Thursday, April 24, 2014
SACO - By the time Eleanor Locey pays her bills, there's not enough money left over for food.
Bob Nichols helps run the Saco Food Pantry, which was used by 6,100 people in 2006 but more than 9,500 last year.
John Patriquin/Staff Photographer
Volunteer George Coburn assists Eleanor Locey of Saco select groceries at the Saco Food Pantry last week.
John Patriquin/Staff Photographer
She relies on Social Security but her income is too high to qualify for food stamps. So once a month the 77-year-old retired bus assistant drives to the Saco Food Pantry to load her trunk with the groceries she needs to feed herself and her disabled son.
"As a senior citizen, I don't make enough money to pull me through," Locey said last week after selecting enough food for 24 meals from the pantry shelves and freezers.
Locey finds herself in a growing group of seniors and working families turning to southern Maine food pantries and soup kitchens for help, often for the first time. Despite new records set in the stock market and other signs the economy is recovering from the recession, the number of Mainers unable to feed their families continues to rise, according to the agencies trying to feed them.
"They're seeing more families, more children and more seniors coming through their doors. The face of hunger today is much different than before the recession in 2008," said Clara McConnell Whitney, communications and advocacy manager for Good Shepherd Food-Bank, which last year supplied 13 million pounds of food to food pantries and soup kitchens in Maine.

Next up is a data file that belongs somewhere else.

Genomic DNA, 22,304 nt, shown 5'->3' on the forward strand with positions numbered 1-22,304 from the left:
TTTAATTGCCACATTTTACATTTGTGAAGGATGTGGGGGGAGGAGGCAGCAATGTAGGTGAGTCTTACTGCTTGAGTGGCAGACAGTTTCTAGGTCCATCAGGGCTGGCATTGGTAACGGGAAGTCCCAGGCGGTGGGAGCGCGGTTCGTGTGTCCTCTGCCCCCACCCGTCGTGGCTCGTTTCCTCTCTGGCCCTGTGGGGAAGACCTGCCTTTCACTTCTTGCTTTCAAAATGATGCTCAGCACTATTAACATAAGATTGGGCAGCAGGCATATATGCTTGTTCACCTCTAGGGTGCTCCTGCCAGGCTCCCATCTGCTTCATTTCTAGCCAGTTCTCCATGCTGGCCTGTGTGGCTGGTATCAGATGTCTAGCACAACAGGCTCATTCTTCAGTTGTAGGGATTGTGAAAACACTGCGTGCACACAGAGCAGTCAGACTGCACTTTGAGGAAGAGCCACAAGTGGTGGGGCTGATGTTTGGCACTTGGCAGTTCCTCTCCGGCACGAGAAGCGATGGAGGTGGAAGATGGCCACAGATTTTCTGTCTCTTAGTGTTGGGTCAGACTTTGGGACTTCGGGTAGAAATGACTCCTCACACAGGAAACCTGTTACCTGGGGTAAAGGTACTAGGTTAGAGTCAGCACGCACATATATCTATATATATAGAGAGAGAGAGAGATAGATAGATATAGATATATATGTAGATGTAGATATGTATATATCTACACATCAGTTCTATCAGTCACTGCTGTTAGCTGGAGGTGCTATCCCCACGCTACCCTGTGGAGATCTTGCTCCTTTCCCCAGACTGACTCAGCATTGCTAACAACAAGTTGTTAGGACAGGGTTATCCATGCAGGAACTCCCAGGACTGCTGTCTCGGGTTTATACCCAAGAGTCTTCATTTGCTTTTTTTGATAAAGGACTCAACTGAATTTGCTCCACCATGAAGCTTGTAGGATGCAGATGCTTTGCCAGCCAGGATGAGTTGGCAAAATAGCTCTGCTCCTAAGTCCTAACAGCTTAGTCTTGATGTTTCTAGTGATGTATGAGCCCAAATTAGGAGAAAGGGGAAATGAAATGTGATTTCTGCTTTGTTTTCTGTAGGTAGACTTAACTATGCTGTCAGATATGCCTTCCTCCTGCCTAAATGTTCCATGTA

"People are talking about how the economy is turning around, but the people for whom the economy is turning around are not the people we're seeing at food pantries. It hasn't trickled down to that level yet."
Last year, for example, the York County Shelter Programs saw a 38 percent jump in the number of people seeking food assistance. People came from 28 of the county's 29 towns and cities, according to the agency.
Across the state, the need for assistance from food pantries and meal programs continues to be "unrelentingly high," Whitney said.
A variety of factors -- lower wages, unemployment, cuts in benefits -- drive people to seek food assistance, straining pantries and food programs that have long struggled to keep up with demand. Many of those people are from middle income backgrounds but have seen their incomes slashed by unemployment or reductions in work hours and pay and are running out of savings.
About 26,000 people in York County -- or 13 percent of the population -- don't have access to enough food to ensure adequate nutrition, a situation referred to as "food insecurity" by the U.S. Department of Agriculture.
The need for help is evident in the number of Mainers qualifying for food stamps, or Supplemental Nutrition Assistance Program. A record 252,000 Mainers relied on the federally funded food aid during an average month in 2012, a 56 percent increase from before the recession in 2007.
However, many of the people now flowing into food pantries earn too much to qualify for food stamps.
Of the nearly 90,000 people in Maine's 1st Congressional District who are considered food insecure by the federal government, 61 percent have an income high enough that they don't qualify for food stamps. Someone who is food insecure has a limited or uncertain supply of food.
Nationwide, 17.2 million households -- that's one in seven people -- are facing hunger, the highest number of food insecure Americans ever recorded, according to the World Hunger Education Service.
"We see people who have worked their entire lives, who were living the American dream, who are now struggling," said Carol Davis, president of the Old Orchard Beach Community Food Pantry. "These are not the traditional poor people. These are people who want to work and support their families but can't find the jobs."
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